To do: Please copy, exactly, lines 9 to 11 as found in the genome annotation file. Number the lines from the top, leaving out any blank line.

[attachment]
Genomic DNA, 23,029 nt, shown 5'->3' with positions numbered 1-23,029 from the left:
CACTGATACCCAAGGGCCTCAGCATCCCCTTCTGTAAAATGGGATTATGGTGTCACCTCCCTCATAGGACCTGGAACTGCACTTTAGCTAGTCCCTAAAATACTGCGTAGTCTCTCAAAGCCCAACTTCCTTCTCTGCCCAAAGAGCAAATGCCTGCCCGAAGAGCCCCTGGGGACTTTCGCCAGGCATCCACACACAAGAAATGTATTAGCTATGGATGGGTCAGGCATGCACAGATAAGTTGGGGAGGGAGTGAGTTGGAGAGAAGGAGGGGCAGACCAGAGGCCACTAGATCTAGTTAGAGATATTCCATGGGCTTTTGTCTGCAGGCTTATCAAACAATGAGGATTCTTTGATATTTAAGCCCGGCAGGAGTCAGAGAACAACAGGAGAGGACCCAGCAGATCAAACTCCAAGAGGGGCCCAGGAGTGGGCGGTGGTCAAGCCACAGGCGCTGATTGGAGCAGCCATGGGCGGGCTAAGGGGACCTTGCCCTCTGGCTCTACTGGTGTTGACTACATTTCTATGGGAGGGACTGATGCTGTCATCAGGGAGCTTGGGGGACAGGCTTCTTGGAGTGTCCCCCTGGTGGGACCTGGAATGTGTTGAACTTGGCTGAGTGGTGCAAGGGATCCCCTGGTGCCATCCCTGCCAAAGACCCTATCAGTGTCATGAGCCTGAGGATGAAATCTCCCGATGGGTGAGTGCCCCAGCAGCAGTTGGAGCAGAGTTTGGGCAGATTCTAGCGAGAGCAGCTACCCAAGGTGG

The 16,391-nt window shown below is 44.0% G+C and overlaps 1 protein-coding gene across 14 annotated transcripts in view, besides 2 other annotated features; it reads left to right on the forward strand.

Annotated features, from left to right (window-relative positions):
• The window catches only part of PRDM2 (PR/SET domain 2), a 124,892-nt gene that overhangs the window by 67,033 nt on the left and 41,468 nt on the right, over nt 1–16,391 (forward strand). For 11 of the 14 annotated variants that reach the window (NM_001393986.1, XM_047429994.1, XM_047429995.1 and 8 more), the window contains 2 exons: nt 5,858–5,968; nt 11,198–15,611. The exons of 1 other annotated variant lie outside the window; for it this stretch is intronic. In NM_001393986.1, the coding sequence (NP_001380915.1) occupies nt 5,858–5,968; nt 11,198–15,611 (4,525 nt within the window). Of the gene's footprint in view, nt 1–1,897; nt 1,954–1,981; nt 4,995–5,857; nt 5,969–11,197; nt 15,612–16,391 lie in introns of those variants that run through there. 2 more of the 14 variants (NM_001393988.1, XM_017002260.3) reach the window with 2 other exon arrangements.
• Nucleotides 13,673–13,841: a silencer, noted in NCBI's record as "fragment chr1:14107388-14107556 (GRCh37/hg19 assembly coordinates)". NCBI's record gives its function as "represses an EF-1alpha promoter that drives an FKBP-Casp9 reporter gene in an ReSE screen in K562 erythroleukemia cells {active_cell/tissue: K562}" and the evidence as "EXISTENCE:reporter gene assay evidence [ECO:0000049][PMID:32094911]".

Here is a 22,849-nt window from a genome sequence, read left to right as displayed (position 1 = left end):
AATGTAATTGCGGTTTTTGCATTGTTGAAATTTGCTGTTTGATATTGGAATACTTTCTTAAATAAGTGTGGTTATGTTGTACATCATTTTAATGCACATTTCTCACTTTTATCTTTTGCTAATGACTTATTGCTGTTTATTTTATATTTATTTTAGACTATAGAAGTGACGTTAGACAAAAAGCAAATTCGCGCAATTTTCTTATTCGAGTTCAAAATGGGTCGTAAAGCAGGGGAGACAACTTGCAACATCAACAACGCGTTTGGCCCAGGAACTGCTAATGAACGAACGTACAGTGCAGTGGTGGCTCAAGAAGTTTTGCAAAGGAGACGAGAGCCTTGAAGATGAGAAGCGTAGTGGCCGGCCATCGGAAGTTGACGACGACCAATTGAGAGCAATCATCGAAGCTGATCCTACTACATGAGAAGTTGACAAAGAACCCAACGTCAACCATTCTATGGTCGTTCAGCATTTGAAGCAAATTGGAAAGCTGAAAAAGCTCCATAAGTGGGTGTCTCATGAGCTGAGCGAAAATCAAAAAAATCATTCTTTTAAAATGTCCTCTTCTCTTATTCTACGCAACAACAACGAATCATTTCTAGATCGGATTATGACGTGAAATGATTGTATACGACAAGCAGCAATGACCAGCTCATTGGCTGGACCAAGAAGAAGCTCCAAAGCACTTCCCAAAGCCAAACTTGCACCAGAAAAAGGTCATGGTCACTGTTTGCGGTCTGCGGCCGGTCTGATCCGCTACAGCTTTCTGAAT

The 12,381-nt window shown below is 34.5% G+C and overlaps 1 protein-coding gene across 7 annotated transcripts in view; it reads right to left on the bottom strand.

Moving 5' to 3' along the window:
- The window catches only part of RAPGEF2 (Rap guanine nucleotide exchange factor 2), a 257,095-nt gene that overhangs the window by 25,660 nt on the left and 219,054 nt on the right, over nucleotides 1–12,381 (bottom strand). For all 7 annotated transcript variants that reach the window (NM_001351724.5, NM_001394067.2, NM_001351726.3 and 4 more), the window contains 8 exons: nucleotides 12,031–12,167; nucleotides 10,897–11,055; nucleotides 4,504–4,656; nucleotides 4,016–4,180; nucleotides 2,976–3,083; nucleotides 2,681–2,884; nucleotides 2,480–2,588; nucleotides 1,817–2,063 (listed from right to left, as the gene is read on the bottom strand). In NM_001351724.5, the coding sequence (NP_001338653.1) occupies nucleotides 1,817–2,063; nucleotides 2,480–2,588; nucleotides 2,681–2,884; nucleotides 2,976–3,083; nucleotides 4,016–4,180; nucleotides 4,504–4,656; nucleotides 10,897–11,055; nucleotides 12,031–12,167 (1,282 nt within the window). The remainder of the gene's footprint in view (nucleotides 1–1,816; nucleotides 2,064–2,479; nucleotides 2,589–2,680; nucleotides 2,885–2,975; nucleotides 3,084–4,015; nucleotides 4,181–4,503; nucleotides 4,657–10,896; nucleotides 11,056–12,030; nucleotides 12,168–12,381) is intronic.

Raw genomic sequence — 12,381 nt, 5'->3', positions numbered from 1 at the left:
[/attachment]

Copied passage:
The 12,381-nt window shown below is 34.5% G+C and overlaps 1 protein-coding gene across 7 annotated transcripts in view; it reads right to left on the bottom strand.

Moving 5' to 3' along the window:
- The window catches only part of RAPGEF2 (Rap guanine nucleotide exchange factor 2), a 257,095-nt gene that overhangs the window by 25,660 nt on the left and 219,054 nt on the right, over nucleotides 1–12,381 (bottom strand). For all 7 annotated transcript variants that reach the window (NM_001351724.5, NM_001394067.2, NM_001351726.3 and 4 more), the window contains 8 exons: nucleotides 12,031–12,167; nucleotides 10,897–11,055; nucleotides 4,504–4,656; nucleotides 4,016–4,180; nucleotides 2,976–3,083; nucleotides 2,681–2,884; nucleotides 2,480–2,588; nucleotides 1,817–2,063 (listed from right to left, as the gene is read on the bottom strand). In NM_001351724.5, the coding sequence (NP_001338653.1) occupies nucleotides 1,817–2,063; nucleotides 2,480–2,588; nucleotides 2,681–2,884; nucleotides 2,976–3,083; nucleotides 4,016–4,180; nucleotides 4,504–4,656; nucleotides 10,897–11,055; nucleotides 12,031–12,167 (1,282 nt within the window). The remainder of the gene's footprint in view (nucleotides 1–1,816; nucleotides 2,064–2,479; nucleotides 2,589–2,680; nucleotides 2,885–2,975; nucleotides 3,084–4,015; nucleotides 4,181–4,503; nucleotides 4,657–10,896; nucleotides 11,056–12,030; nucleotides 12,168–12,381) is intronic.